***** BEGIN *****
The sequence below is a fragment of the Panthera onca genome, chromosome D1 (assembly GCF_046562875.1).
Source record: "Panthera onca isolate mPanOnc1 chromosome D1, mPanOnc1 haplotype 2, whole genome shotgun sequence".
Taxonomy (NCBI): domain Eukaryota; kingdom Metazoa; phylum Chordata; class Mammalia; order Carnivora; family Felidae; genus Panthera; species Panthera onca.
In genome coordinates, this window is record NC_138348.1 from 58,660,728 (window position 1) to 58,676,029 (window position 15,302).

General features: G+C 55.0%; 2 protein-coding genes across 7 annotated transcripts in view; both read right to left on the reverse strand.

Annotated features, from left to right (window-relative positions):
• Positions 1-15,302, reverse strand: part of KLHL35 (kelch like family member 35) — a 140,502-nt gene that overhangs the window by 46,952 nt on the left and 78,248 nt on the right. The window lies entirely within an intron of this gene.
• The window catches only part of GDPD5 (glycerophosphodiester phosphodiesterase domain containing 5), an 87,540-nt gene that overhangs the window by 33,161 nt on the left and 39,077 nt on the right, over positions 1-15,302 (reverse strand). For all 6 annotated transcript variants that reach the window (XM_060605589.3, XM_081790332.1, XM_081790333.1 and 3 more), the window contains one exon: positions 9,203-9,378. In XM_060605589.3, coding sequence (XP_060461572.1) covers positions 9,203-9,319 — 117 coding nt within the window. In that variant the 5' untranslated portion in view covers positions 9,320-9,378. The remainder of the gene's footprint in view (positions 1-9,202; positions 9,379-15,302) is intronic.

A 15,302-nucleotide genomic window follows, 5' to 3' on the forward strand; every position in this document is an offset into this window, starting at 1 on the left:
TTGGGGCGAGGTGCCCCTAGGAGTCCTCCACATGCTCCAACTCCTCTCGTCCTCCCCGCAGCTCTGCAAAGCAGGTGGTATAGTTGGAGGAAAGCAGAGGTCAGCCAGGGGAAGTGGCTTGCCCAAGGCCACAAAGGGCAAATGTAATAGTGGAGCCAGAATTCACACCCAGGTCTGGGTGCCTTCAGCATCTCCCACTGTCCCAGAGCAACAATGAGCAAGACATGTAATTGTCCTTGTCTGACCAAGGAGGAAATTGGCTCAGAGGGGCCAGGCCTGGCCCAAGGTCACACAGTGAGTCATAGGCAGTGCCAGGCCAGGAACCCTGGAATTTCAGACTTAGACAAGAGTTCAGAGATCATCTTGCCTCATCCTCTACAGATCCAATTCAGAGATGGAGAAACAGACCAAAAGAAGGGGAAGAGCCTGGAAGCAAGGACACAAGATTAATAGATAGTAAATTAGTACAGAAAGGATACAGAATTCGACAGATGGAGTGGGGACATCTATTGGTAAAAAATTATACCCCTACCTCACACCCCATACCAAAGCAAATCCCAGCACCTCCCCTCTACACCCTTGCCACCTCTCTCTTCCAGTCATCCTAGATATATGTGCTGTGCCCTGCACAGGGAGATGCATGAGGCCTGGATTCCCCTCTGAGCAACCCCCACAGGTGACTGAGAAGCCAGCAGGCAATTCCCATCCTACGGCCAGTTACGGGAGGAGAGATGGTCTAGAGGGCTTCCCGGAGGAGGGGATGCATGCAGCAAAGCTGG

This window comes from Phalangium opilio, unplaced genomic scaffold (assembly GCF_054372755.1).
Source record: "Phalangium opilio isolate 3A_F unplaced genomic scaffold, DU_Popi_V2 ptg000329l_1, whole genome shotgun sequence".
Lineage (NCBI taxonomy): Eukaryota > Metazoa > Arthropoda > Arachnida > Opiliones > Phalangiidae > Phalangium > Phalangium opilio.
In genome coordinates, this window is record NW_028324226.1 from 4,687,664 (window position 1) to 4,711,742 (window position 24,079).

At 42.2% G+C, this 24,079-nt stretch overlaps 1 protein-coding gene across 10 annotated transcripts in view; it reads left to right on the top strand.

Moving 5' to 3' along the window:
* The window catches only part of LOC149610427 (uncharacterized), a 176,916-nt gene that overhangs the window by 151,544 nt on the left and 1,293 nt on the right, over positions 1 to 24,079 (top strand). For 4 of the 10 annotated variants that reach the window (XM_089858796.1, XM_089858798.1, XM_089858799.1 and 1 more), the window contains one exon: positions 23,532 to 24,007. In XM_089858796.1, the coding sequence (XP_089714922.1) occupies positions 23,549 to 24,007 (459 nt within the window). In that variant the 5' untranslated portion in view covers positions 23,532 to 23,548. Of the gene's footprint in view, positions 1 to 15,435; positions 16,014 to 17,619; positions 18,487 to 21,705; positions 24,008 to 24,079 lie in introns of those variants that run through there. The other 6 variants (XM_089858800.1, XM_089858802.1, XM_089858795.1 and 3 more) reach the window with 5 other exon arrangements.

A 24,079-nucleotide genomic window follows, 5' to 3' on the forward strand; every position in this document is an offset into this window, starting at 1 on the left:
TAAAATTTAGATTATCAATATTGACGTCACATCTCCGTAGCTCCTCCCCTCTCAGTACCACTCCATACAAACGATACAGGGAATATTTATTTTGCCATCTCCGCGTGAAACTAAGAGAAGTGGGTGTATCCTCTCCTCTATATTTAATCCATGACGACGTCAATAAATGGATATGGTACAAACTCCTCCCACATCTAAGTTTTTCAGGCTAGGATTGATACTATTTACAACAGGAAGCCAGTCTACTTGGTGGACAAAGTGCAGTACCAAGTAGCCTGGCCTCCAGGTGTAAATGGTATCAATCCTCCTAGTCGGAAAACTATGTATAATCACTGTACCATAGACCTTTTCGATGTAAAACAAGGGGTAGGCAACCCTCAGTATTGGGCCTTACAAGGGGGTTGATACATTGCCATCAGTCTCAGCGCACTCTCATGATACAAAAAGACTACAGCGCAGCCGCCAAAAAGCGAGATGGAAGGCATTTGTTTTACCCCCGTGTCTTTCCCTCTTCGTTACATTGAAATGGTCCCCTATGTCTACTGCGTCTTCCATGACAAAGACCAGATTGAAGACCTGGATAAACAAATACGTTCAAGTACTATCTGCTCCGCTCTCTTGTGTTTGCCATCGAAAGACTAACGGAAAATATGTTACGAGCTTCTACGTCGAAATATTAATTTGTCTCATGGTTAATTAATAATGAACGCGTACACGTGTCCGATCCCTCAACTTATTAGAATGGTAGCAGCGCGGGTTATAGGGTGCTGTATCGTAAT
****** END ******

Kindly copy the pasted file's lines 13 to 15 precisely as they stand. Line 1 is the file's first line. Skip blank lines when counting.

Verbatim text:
Lineage (NCBI taxonomy): Eukaryota > Metazoa > Arthropoda > Arachnida > Opiliones > Phalangiidae > Phalangium > Phalangium opilio.
In genome coordinates, this window is record NW_028324226.1 from 4,687,664 (window position 1) to 4,711,742 (window position 24,079).

At 42.2% G+C, this 24,079-nt stretch overlaps 1 protein-coding gene across 10 annotated transcripts in view; it reads left to right on the top strand.